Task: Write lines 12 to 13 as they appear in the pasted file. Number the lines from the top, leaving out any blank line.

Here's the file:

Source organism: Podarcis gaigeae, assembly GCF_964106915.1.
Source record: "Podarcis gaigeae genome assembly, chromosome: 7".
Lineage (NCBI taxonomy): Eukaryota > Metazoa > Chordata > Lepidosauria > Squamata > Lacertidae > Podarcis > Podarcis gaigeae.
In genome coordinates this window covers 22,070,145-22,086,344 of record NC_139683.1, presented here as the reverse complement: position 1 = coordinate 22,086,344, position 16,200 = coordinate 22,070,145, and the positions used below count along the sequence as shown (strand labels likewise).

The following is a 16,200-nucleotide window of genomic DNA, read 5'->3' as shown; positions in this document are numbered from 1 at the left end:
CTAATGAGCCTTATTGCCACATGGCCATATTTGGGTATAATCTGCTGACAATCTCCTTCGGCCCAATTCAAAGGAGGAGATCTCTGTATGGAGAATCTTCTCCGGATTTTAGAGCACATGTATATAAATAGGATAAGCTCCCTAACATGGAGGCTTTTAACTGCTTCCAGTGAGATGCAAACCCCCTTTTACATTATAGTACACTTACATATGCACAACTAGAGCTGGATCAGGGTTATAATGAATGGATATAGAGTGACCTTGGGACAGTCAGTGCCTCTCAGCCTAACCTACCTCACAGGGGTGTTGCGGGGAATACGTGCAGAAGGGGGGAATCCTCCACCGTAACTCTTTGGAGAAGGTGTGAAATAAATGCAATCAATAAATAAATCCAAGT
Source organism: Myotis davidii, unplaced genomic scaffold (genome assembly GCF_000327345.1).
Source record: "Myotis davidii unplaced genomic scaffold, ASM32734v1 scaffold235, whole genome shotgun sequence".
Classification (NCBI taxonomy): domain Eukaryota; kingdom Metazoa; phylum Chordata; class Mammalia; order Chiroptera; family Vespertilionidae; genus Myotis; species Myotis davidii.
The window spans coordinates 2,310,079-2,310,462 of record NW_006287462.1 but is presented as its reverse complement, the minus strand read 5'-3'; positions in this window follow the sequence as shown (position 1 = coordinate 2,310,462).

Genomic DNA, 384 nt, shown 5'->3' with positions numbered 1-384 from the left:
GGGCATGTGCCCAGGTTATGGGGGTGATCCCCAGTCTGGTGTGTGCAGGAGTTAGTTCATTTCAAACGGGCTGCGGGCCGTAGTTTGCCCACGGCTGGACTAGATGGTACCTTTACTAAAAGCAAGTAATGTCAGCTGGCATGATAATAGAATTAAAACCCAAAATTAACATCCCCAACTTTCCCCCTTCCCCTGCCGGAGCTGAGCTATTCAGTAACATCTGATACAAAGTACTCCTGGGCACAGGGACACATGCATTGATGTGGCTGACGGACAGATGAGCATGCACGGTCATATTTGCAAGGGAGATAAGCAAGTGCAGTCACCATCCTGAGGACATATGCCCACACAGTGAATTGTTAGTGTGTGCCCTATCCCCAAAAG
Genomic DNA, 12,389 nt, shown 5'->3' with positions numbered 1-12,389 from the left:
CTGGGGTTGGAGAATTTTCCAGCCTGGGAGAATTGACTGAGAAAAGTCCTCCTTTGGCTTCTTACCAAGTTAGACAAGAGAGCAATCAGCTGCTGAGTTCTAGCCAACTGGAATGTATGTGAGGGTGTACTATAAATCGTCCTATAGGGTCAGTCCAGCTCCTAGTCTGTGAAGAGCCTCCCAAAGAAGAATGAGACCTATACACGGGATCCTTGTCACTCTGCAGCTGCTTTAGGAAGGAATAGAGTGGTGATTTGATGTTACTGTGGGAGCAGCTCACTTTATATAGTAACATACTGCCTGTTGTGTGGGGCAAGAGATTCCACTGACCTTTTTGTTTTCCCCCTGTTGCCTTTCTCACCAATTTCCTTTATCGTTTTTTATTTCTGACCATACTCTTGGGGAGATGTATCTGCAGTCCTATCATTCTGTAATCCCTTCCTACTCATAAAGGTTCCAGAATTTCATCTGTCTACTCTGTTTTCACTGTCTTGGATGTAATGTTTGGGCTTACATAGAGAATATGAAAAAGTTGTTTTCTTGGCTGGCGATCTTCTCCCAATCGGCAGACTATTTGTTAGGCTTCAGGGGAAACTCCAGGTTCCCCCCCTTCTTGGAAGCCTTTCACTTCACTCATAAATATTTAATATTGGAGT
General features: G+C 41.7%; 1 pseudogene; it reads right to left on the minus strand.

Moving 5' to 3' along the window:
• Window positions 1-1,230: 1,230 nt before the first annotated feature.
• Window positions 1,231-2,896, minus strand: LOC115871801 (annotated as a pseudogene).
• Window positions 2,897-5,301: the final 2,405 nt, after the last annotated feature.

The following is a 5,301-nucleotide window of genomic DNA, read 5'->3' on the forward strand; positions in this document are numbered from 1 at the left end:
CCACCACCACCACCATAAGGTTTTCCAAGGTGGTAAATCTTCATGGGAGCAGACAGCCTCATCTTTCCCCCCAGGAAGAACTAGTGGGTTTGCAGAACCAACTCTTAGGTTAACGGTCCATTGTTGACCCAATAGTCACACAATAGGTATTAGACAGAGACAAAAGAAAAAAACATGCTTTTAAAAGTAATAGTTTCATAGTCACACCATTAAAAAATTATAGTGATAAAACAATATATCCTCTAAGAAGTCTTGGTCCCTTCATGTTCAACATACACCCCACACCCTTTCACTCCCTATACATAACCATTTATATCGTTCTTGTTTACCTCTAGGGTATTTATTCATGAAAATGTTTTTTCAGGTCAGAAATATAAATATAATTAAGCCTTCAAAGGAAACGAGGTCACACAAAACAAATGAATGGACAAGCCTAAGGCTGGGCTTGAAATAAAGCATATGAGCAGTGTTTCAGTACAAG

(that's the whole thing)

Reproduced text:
GGGCATGTGCCCAGGTTATGGGGGTGATCCCCAGTCTGGTGTGTGCAGGAGTTAGTTCATTTCAAACGGGCTGCGGGCCGTAGTTTGCCCACGGCTGGACTAGATGGTACCTTTACTAAAAGCAAGTAATGTCAGCTGGCATGATAATAGAATTAAAACCCAAAATTAACATCCCCAACTTTCCCCCTTCCCCTGCCGGAGCTGAGCTATTCAGTAACATCTGATACAAAGTACTCCTGGGCACAGGGACACATGCATTGATGTGGCTGACGGACAGATGAGCATGCACGGTCATATTTGCAAGGGAGATAAGCAAGTGCAGTCACCATCCTGAGGACATATGCCCACACAGTGAATTGTTAGTGTGTGCCCTATCCCCAAAAG
Genomic DNA, 12,389 nt, shown 5'->3' with positions numbered 1-12,389 from the left: